How pleasant it would be if there were no landfills. Even more pleasant if we could generate electricity in the process.  Incinerators have been able to do this for many years, with Denmark, for example, sending less than 50 per cent of its rubbish to landfills. The UK, in contrast, sends 90 per cent.  The heat from the incinerators is normally used to create steam and drive turbines for the electricity.

Such incinerators have been criticised for leaving toxic compounds in the ash or the flue gases. They are also unable to handle some of the more difficult types of waste such as tyres and batteries. Powerhouse Energy Group’s solution is ultra-high temperature gasification, in which the temperature is so high that all types of organic material are broken down to give syngas (mainly hydrogen and carbon monoxide). Powerhouse’s new development, the PHE G3-UHt, which runs above 1250C, is currently under testing in Brisbane.

The syngas then drives a gas turbine generator. The power produced depends on the energy content of the rubbish. The prototype G3 unit, which handles up to 5 tonnes of rubbish per day, is expected to generate 200kW of electricity, although it is not clear how much of this is consumed by the unit itself.  For reference the average UK household throws away about 1 tonne of solid waste per year.  A commercial system might consist of several units in parallel.

Syngas is also useful in that almost any hydrocarbon product can be generated from it. Alternatively the hydrogen can be separated out to power fuel cells.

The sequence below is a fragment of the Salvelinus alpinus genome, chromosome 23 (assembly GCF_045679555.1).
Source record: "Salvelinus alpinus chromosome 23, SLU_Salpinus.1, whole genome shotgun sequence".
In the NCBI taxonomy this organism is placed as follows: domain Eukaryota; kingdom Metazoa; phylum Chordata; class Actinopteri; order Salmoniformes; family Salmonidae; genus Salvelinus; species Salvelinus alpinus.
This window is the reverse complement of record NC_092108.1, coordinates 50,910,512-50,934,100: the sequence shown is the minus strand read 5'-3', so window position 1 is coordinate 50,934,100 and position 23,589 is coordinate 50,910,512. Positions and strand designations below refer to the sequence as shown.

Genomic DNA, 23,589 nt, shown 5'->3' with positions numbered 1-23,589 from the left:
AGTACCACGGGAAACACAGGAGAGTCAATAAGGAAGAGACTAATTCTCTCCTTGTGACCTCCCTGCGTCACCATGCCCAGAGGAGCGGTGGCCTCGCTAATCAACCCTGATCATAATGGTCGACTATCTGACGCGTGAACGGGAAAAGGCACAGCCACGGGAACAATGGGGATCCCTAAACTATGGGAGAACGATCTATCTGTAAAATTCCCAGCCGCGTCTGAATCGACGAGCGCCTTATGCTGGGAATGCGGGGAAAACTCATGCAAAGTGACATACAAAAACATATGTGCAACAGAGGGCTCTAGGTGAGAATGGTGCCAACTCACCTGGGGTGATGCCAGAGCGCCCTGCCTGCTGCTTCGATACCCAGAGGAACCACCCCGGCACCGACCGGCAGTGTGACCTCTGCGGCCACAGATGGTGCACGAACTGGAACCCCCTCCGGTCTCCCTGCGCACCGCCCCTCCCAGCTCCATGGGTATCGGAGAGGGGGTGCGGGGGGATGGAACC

The heart of the PHE G3-UHt: a ceramic oven running at above 1250C (

Powerhouse originally developed their product through subsidiaries in Switzerland and Germany.  However these were abandoned in early 2015 due to technical and management problems. Development was transferred to Brisbane and has resulted in the third generation G3 unit 18 months later.

Powerhouse see a large market for such systems, from smaller specialised systems handling medical or automobile waste to large systems able to handle 1000 tonnes per day for a whole community.  Its vision is to manage the complete chain from waste collection to placing electricity onto the local grid.

The financial position is opaque. The annual accounts report neither revenue nor employees. Expenses are heavily influenced by impairments of subsidiaries, both positive and negative.  The auditors say they were unable to obtain accounting records for the subsidiaries and hence could not express an opinion on the Group’s financial position.

Nevertheless Powerhouse is strongly backed by Hillgrove Investments Pty Ltd, a private Australian company, with whom it has a convertible loan agreement of US$4.8m which is good until at least June 2017.  After three share issues this year they now have a market capitalisation of £4.1m. Cash in hand at the end of September was £450,000, enough to complete testing but then some revenue must be generated.

Reducing landfills and generating electricity from waste are both highly desirable. The question will be the cost, especially for the more sophisticated G3.  Will it be a niche solution for special materials, or will it fulfil the wider vision of Powerhouse’s board? A word of caution: a Danish incinerator/generator was built near Delhi in the 80’s but was a failure, reportedly because the waste delivered to it had already been picked clean of organic material by scavengers of all sorts.